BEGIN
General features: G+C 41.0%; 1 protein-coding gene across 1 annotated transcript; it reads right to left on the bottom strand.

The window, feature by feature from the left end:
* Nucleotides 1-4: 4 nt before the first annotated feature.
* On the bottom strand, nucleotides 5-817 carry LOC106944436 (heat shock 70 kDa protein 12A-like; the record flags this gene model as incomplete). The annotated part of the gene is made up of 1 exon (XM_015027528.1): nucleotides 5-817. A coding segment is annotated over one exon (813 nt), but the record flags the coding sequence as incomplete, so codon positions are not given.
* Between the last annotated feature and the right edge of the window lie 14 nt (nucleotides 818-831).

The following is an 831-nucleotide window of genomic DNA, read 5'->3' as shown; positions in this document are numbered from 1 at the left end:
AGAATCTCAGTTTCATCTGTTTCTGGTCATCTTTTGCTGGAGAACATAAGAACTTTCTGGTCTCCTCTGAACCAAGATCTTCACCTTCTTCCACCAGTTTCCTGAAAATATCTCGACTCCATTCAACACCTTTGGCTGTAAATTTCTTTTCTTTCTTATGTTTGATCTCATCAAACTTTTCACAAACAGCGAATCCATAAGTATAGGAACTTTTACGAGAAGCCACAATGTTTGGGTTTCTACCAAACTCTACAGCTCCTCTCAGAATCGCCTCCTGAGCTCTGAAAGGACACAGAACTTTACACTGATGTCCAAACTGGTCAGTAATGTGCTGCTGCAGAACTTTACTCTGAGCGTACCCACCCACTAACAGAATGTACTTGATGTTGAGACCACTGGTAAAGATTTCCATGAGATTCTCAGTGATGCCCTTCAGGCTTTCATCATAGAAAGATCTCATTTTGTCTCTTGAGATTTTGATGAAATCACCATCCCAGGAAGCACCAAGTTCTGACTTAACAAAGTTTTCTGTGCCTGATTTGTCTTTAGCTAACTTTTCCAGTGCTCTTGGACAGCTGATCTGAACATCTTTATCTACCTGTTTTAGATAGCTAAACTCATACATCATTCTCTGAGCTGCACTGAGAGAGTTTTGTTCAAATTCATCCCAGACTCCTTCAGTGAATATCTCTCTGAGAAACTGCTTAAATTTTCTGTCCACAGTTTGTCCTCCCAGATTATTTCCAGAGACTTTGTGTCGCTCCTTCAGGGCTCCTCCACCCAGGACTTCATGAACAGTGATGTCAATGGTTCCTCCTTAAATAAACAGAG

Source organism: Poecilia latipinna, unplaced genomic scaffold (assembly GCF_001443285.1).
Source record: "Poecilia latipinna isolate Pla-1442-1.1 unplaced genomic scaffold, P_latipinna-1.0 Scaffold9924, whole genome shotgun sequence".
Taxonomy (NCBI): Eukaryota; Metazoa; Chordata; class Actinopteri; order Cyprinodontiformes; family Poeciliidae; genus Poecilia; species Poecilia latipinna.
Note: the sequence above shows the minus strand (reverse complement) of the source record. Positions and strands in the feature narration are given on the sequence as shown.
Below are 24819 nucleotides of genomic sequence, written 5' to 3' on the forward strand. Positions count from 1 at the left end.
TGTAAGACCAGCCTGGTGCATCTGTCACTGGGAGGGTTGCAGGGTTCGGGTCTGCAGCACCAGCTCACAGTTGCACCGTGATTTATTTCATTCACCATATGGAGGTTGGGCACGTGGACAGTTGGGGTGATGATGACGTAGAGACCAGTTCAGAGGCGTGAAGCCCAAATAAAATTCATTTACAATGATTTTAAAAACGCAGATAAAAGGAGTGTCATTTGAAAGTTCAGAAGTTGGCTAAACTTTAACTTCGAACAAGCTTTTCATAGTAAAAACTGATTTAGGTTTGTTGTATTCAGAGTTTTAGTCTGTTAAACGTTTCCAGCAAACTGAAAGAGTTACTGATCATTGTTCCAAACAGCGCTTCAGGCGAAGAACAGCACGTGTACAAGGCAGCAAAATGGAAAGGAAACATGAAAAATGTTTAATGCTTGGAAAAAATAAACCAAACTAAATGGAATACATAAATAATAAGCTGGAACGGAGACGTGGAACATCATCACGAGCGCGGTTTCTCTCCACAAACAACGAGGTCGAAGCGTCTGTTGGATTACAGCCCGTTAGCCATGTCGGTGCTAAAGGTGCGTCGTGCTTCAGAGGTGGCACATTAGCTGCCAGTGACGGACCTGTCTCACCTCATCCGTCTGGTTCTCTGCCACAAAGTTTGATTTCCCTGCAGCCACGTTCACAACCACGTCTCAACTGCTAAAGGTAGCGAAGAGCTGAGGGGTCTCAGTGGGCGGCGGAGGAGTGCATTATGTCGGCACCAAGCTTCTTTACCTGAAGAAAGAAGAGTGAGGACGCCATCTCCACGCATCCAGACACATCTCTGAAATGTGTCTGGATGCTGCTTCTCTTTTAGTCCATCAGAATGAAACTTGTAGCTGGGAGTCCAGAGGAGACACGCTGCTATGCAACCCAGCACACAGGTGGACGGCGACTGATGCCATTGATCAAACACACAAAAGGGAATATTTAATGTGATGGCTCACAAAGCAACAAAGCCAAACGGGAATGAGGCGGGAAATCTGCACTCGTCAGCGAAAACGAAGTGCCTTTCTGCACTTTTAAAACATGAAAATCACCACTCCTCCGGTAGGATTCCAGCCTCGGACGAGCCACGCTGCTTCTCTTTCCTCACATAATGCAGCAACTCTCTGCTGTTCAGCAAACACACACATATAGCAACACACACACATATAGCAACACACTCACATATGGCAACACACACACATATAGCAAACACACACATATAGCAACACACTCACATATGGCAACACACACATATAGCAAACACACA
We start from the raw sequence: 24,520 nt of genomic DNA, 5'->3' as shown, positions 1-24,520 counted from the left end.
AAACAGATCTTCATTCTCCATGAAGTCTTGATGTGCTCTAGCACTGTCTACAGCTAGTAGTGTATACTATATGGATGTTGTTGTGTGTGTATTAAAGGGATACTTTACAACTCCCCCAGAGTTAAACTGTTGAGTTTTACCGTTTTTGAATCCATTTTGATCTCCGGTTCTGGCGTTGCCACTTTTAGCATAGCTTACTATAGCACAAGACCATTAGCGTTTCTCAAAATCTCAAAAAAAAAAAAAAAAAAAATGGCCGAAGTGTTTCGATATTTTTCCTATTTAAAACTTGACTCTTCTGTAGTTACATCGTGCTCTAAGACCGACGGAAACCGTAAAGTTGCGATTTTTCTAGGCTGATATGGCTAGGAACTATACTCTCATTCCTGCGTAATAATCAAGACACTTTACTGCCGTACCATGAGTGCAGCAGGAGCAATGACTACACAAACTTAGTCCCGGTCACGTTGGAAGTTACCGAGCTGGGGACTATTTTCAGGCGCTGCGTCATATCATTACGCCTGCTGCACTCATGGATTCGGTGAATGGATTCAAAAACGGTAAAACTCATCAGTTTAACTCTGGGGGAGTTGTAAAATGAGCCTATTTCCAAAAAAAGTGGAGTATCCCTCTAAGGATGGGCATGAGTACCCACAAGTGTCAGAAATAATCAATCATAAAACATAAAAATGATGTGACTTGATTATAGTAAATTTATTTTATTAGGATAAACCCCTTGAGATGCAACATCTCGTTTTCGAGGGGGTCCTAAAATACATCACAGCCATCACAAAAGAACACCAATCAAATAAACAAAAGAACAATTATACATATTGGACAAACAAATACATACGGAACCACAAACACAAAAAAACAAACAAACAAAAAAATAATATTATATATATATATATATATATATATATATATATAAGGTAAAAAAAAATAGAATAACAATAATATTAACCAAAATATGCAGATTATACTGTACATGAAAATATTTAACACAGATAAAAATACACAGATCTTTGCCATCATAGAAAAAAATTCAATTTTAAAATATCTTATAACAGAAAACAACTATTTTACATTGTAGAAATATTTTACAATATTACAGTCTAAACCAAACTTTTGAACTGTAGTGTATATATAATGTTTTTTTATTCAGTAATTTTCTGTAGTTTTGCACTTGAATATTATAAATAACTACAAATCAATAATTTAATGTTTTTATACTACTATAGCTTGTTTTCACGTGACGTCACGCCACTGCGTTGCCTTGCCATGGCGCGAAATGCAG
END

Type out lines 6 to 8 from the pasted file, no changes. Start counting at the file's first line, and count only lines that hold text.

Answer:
The following is an 831-nucleotide window of genomic DNA, read 5'->3' as shown; positions in this document are numbered from 1 at the left end:
AGAATCTCAGTTTCATCTGTTTCTGGTCATCTTTTGCTGGAGAACATAAGAACTTTCTGGTCTCCTCTGAACCAAGATCTTCACCTTCTTCCACCAGTTTCCTGAAAATATCTCGACTCCATTCAACACCTTTGGCTGTAAATTTCTTTTCTTTCTTATGTTTGATCTCATCAAACTTTTCACAAACAGCGAATCCATAAGTATAGGAACTTTTACGAGAAGCCACAATGTTTGGGTTTCTACCAAACTCTACAGCTCCTCTCAGAATCGCCTCCTGAGCTCTGAAAGGACACAGAACTTTACACTGATGTCCAAACTGGTCAGTAATGTGCTGCTGCAGAACTTTACTCTGAGCGTACCCACCCACTAACAGAATGTACTTGATGTTGAGACCACTGGTAAAGATTTCCATGAGATTCTCAGTGATGCCCTTCAGGCTTTCATCATAGAAAGATCTCATTTTGTCTCTTGAGATTTTGATGAAATCACCATCCCAGGAAGCACCAAGTTCTGACTTAACAAAGTTTTCTGTGCCTGATTTGTCTTTAGCTAACTTTTCCAGTGCTCTTGGACAGCTGATCTGAACATCTTTATCTACCTGTTTTAGATAGCTAAACTCATACATCATTCTCTGAGCTGCACTGAGAGAGTTTTGTTCAAATTCATCCCAGACTCCTTCAGTGAATATCTCTCTGAGAAACTGCTTAAATTTTCTGTCCACAGTTTGTCCTCCCAGATTATTTCCAGAGACTTTGTGTCGCTCCTTCAGGGCTCCTCCACCCAGGACTTCATGAACAGTGATGTCAATGGTTCCTCCTTAAATAAACAGAG

Source organism: Poecilia latipinna, unplaced genomic scaffold (assembly GCF_001443285.1).